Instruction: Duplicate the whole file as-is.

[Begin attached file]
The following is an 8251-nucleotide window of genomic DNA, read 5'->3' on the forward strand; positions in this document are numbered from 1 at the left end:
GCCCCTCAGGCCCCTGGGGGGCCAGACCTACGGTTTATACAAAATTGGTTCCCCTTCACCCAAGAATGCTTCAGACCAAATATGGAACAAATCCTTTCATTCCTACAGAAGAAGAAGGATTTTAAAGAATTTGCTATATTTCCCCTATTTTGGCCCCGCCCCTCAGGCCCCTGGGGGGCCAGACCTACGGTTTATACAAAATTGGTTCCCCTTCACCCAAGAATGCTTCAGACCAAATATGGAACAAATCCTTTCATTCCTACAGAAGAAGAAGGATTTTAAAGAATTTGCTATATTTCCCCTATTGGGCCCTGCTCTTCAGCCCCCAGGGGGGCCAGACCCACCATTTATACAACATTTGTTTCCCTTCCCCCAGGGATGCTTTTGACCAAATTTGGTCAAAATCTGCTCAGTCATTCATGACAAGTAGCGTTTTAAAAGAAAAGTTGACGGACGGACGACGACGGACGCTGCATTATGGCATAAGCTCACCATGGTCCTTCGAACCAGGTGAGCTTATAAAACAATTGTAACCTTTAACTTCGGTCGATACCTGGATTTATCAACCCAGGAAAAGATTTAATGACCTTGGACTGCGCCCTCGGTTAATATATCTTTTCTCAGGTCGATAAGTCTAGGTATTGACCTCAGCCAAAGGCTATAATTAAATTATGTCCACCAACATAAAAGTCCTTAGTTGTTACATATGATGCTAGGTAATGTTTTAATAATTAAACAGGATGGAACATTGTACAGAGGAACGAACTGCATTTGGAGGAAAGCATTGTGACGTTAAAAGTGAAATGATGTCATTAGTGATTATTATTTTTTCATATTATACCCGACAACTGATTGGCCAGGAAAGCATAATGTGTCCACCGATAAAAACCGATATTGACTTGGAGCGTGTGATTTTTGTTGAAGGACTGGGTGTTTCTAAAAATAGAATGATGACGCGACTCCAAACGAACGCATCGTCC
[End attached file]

The following is an 8251-nucleotide window of genomic DNA, read 5'->3' on the forward strand; positions in this document are numbered from 1 at the left end:
GCCCCTCAGGCCCCTGGGGGGCCAGACCTACGGTTTATACAAAATTGGTTCCCCTTCACCCAAGAATGCTTCAGACCAAATATGGAACAAATCCTTTCATTCCTACAGAAGAAGAAGGATTTTAAAGAATTTGCTATATTTCCCCTATTTTGGCCCCGCCCCTCAGGCCCCTGGGGGGCCAGACCTACGGTTTATACAAAATTGGTTCCCCTTCACCCAAGAATGCTTCAGACCAAATATGGAACAAATCCTTTCATTCCTACAGAAGAAGAAGGATTTTAAAGAATTTGCTATATTTCCCCTATTGGGCCCTGCTCTTCAGCCCCCAGGGGGGCCAGACCCACCATTTATACAACATTTGTTTCCCTTCCCCCAGGGATGCTTTTGACCAAATTTGGTCAAAATCTGCTCAGTCATTCATGACAAGTAGCGTTTTAAAAGAAAAGTTGACGGACGGACGACGACGGACGCTGCATTATGGCATAAGCTCACCATGGTCCTTCGAACCAGGTGAGCTTATAAAACAATTGTAACCTTTAACTTCGGTCGATACCTGGATTTATCAACCCAGGAAAAGATTTAATGACCTTGGACTGCGCCCTCGGTTAATATATCTTTTCTCAGGTCGATAAGTCTAGGTATTGACCTCAGCCAAAGGCTATAATTAAATTATGTCCACCAACATAAAAGTCCTTAGTTGTTACATATGATGCTAGGTAATGTTTTAATAATTAAACAGGATGGAACATTGTACAGAGGAACGAACTGCATTTGGAGGAAAGCATTGTGACGTTAAAAGTGAAATGATGTCATTAGTGATTATTATTTTTTCATATTATACCCGACAACTGATTGGCCAGGAAAGCATAATGTGTCCACCGATAAAAACCGATATTGACTTGGAGCGTGTGATTTTTGTTGAAGGACTGGGTGTTTCTAAAAATAGAATGATGACGCGACTCCAAACGAACGCATCGTCC